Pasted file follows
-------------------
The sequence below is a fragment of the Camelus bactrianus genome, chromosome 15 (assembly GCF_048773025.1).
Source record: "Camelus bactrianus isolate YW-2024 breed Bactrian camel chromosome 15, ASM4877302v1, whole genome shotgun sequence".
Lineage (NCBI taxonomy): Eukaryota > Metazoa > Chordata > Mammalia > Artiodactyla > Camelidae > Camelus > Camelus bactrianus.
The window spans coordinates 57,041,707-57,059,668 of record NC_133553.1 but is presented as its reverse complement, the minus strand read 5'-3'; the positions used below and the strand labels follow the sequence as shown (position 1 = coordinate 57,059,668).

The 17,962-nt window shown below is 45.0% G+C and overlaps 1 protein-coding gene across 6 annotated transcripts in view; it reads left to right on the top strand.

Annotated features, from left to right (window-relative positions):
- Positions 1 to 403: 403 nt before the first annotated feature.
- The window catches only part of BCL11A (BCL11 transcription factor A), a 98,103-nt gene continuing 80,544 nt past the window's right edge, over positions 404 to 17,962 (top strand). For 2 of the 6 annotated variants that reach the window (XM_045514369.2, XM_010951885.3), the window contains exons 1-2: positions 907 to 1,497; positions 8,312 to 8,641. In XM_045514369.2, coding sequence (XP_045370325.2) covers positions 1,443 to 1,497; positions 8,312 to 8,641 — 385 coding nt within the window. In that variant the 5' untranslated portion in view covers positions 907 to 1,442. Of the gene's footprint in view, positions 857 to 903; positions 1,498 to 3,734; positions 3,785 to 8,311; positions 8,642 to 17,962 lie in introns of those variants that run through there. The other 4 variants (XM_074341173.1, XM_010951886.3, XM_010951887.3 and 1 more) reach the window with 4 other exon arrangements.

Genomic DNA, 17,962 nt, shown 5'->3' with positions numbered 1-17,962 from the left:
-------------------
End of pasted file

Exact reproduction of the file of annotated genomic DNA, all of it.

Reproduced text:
The sequence below is a fragment of the Camelus bactrianus genome, chromosome 15 (assembly GCF_048773025.1).
Source record: "Camelus bactrianus isolate YW-2024 breed Bactrian camel chromosome 15, ASM4877302v1, whole genome shotgun sequence".
Lineage (NCBI taxonomy): Eukaryota > Metazoa > Chordata > Mammalia > Artiodactyla > Camelidae > Camelus > Camelus bactrianus.
The window spans coordinates 57,041,707-57,059,668 of record NC_133553.1 but is presented as its reverse complement, the minus strand read 5'-3'; the positions used below and the strand labels follow the sequence as shown (position 1 = coordinate 57,059,668).

The 17,962-nt window shown below is 45.0% G+C and overlaps 1 protein-coding gene across 6 annotated transcripts in view; it reads left to right on the top strand.

Annotated features, from left to right (window-relative positions):
- Positions 1 to 403: 403 nt before the first annotated feature.
- The window catches only part of BCL11A (BCL11 transcription factor A), a 98,103-nt gene continuing 80,544 nt past the window's right edge, over positions 404 to 17,962 (top strand). For 2 of the 6 annotated variants that reach the window (XM_045514369.2, XM_010951885.3), the window contains exons 1-2: positions 907 to 1,497; positions 8,312 to 8,641. In XM_045514369.2, coding sequence (XP_045370325.2) covers positions 1,443 to 1,497; positions 8,312 to 8,641 — 385 coding nt within the window. In that variant the 5' untranslated portion in view covers positions 907 to 1,442. Of the gene's footprint in view, positions 857 to 903; positions 1,498 to 3,734; positions 3,785 to 8,311; positions 8,642 to 17,962 lie in introns of those variants that run through there. The other 4 variants (XM_074341173.1, XM_010951886.3, XM_010951887.3 and 1 more) reach the window with 4 other exon arrangements.

Genomic DNA, 17,962 nt, shown 5'->3' with positions numbered 1-17,962 from the left: